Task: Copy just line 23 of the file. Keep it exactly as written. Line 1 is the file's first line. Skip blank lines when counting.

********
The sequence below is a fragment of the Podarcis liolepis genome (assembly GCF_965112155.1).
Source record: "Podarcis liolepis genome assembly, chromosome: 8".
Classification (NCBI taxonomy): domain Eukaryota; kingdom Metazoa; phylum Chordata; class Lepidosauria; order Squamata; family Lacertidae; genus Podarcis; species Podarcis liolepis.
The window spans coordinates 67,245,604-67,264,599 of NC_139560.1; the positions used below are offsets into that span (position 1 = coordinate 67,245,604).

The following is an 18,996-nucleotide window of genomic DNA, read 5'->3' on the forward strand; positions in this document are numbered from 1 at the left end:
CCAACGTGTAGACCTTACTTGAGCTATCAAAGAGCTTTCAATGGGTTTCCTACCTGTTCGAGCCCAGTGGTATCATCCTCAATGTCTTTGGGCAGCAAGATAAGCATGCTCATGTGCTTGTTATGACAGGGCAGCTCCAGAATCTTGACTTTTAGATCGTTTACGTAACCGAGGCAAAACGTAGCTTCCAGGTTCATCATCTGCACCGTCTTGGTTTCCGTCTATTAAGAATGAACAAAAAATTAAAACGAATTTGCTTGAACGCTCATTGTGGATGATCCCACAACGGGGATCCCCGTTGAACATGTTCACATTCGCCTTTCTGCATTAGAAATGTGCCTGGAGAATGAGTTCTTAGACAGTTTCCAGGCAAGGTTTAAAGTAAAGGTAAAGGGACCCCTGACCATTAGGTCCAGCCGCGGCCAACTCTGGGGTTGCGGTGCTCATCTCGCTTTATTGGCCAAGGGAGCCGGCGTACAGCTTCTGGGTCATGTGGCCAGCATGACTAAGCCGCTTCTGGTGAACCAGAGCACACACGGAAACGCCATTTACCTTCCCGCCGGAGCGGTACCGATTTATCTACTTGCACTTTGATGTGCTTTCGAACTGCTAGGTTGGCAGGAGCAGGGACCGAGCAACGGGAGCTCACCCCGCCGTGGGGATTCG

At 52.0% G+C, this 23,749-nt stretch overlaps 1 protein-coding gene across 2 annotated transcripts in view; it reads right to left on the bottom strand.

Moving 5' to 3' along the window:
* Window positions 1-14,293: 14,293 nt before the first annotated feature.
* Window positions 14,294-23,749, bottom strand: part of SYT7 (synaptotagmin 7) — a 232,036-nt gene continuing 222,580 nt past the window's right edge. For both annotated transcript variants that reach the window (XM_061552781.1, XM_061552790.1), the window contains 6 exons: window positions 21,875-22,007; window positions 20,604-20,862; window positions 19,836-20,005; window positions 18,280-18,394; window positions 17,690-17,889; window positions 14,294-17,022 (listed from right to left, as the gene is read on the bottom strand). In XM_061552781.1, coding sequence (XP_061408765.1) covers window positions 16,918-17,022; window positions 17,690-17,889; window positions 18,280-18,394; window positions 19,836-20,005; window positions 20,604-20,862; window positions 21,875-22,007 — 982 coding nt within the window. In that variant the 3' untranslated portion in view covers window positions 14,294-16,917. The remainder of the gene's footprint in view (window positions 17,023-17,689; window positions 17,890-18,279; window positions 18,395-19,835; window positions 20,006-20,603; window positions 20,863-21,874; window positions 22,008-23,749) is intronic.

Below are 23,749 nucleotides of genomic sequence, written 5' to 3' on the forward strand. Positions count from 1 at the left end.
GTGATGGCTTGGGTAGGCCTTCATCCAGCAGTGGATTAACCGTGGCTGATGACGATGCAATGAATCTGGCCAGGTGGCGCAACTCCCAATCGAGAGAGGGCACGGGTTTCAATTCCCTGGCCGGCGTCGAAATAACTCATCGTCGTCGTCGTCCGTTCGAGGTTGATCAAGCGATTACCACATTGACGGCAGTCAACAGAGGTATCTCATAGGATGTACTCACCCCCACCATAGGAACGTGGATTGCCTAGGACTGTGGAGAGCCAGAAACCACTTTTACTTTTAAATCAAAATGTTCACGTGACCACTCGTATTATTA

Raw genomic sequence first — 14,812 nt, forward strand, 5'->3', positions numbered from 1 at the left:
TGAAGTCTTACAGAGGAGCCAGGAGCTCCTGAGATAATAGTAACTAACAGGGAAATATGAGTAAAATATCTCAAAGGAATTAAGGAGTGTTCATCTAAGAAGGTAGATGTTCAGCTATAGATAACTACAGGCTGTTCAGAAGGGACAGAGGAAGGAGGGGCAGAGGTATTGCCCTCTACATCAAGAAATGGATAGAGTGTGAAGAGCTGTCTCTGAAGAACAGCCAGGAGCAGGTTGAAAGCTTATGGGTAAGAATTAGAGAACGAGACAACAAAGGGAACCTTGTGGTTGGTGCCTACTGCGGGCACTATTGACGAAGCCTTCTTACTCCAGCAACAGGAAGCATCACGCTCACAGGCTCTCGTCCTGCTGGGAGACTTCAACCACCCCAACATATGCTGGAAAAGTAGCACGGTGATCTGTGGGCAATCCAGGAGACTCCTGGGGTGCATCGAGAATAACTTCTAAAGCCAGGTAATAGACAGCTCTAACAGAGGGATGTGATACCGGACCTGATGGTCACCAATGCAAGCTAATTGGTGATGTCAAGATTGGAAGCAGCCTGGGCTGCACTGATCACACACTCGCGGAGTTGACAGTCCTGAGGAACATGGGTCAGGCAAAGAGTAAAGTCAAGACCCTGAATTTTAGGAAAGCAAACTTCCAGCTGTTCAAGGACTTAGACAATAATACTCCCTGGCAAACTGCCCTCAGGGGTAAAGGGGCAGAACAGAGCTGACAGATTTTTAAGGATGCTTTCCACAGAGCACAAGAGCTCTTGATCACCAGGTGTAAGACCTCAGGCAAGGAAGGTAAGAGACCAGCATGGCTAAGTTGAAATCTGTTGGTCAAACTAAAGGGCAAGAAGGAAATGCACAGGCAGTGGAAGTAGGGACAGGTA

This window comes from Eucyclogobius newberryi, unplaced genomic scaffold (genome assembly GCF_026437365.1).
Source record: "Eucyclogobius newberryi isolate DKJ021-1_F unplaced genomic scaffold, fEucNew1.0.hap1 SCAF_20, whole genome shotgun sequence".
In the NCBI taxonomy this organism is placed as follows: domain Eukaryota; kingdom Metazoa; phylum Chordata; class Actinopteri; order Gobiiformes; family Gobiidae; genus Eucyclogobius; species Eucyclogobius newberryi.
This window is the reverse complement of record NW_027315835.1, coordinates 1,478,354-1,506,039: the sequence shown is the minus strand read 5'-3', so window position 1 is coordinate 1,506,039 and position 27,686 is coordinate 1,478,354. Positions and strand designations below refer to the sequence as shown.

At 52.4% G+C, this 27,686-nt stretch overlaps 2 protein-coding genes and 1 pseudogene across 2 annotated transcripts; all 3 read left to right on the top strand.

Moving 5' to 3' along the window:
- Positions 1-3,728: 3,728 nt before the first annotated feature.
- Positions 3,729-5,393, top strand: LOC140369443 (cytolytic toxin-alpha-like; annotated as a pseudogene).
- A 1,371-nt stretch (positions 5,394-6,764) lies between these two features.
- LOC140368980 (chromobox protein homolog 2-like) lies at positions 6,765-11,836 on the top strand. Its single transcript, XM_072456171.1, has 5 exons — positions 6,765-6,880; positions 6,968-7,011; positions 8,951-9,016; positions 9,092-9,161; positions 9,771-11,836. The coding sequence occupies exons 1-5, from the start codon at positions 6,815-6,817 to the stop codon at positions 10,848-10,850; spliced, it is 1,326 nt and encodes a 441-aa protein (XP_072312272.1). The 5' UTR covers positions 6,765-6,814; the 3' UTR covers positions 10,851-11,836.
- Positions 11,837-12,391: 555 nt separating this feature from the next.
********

- A 1,371-nt stretch (positions 5,394-6,764) lies between these two features.